GUILFORD COUNTY, N.C. -- Big Brothers Big Sisters is rebranding. The volunteer-based mentoring program has a new logo that’s part of an overall strategy to attract diverse groups of volunteers, especially among men.
Research from focus groups showed that the previous logo did not adequately capture the sense of urgency behind the organization’s mission.
“They see it as an adoption agency or little kids that are 4 to 6, and we serve children that are 5 to 18,” said Krista Johnston, vice president of development and partnerships at Big Brothers Big Sisters of the Central Piedmont.
Big Brothers Big Sisters of the Central Piedmont hopes clarifying the organization’s goal will help attract more “Bigs” to match with “Littles.”
More than 100 kids are on the waiting list in Guilford County and about 75 percent of those children are boys.
Kirkman Park Elementary is one of the schools that has a need.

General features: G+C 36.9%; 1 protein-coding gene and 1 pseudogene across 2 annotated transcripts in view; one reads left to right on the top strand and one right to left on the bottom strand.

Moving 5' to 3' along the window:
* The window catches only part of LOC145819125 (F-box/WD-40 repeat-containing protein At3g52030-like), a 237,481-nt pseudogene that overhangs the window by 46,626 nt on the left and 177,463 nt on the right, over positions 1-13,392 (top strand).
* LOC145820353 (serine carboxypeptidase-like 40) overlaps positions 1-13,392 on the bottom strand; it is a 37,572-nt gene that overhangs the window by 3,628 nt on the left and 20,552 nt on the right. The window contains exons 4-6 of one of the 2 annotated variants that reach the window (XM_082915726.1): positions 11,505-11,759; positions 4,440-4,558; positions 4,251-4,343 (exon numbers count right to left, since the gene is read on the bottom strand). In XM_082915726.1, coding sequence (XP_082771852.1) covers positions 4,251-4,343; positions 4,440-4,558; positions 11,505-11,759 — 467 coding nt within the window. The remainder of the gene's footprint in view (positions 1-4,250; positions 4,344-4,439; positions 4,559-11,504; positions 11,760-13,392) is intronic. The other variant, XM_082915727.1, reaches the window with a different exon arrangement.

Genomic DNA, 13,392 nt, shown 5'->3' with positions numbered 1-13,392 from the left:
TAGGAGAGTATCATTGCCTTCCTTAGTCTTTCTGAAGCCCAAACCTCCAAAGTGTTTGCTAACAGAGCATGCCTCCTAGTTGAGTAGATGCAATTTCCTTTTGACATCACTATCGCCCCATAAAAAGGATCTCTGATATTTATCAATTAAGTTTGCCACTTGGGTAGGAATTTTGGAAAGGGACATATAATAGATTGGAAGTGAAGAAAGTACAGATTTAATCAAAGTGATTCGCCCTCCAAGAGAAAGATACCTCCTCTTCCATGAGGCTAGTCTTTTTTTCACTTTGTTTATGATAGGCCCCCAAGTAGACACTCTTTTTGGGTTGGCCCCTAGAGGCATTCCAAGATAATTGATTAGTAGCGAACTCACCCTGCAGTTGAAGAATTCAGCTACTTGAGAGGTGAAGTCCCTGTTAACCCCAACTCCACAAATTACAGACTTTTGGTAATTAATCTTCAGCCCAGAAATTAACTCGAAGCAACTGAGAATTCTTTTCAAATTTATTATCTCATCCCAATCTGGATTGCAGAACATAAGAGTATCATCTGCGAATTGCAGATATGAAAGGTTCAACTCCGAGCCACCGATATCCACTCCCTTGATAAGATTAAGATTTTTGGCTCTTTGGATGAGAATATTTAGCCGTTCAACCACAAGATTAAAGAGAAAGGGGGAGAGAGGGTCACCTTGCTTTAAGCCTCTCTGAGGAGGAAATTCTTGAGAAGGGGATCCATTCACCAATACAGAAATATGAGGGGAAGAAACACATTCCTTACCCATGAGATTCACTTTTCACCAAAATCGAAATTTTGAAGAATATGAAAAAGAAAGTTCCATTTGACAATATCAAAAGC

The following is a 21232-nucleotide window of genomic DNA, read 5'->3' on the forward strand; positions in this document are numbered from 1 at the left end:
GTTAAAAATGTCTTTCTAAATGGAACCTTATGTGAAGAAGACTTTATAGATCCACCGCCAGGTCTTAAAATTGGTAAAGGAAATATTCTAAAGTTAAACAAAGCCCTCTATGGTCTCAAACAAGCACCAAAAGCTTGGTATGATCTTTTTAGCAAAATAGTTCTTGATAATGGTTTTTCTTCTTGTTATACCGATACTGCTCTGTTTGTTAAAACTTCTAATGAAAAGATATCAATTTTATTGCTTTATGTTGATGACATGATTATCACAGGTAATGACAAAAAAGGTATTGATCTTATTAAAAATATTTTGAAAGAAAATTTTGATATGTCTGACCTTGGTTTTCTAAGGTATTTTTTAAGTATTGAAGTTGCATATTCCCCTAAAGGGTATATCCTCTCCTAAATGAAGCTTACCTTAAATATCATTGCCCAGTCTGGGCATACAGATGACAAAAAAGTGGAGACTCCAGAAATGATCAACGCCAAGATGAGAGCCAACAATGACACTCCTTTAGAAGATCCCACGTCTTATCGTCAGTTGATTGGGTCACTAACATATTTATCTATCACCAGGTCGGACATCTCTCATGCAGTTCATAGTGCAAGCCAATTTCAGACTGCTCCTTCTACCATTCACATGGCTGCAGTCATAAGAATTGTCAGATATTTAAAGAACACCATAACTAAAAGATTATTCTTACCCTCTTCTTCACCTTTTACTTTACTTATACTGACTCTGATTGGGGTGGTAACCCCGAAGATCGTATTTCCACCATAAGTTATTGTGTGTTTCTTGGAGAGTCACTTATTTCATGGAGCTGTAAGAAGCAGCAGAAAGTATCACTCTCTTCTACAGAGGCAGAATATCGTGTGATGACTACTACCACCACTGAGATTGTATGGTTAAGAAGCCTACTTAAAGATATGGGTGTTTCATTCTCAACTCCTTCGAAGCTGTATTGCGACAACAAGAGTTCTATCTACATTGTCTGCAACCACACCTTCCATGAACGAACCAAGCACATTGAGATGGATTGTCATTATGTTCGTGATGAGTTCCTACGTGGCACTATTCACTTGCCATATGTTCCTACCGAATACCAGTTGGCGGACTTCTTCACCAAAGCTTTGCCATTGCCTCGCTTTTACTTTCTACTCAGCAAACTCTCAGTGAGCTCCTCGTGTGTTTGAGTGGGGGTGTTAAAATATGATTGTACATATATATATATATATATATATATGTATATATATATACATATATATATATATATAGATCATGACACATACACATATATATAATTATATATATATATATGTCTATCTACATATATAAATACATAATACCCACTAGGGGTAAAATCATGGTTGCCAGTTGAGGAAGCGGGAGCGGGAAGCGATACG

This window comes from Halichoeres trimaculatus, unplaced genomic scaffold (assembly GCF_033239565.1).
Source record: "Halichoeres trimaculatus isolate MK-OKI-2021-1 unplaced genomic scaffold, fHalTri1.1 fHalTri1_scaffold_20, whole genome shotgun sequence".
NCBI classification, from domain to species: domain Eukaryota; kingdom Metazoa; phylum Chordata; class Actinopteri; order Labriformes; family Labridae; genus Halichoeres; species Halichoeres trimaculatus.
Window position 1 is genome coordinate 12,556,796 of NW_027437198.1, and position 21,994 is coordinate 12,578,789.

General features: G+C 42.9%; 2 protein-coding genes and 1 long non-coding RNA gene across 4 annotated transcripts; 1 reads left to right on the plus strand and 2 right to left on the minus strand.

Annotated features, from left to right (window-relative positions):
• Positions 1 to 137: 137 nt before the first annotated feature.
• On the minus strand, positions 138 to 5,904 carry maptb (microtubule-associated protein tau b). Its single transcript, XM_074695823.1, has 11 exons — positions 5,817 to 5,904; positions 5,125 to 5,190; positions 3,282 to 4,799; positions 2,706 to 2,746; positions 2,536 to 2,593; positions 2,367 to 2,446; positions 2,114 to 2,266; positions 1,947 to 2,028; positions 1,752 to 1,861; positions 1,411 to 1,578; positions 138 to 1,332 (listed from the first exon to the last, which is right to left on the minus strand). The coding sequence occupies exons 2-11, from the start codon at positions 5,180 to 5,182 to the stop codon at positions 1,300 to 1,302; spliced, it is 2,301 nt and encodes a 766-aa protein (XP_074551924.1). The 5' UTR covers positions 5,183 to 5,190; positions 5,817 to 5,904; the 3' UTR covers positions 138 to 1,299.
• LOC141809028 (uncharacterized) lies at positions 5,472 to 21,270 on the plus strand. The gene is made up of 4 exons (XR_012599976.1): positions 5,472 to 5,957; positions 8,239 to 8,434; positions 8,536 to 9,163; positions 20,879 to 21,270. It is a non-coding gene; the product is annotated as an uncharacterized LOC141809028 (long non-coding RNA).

“They're always asking me for a Big Brother or a Big Sister,” said match support specialist Adriana Hernandez.
Third grader Jeremy Umanzor is waiting for a match.
“I want a Big Brother, so he can help me in my work in the school. Sometimes I don't have somebody to play with outside because my other friend is playing football,” Umanzor said.
Big Sister Kacey Sharpe hopes talking about the bond she has developed with Little Danika Pierce will help attract some of her peers.
She’s a student at High Point University.
“A lot of my guy friends have been getting interested in the program and I keep trying to tell them about it,” she said.
Johnston says based on the current waiting list, it could take as long as two to five years to match some of the boys with volunteers.
However, those odds could change with enough male involvement.
On Oct. 30, Big Brothers Big Sisters of the Central Piedmont will have a free luncheon where people can learn more about the organization.
You can register for the event and apply to become a volunteer on the chapter’s website.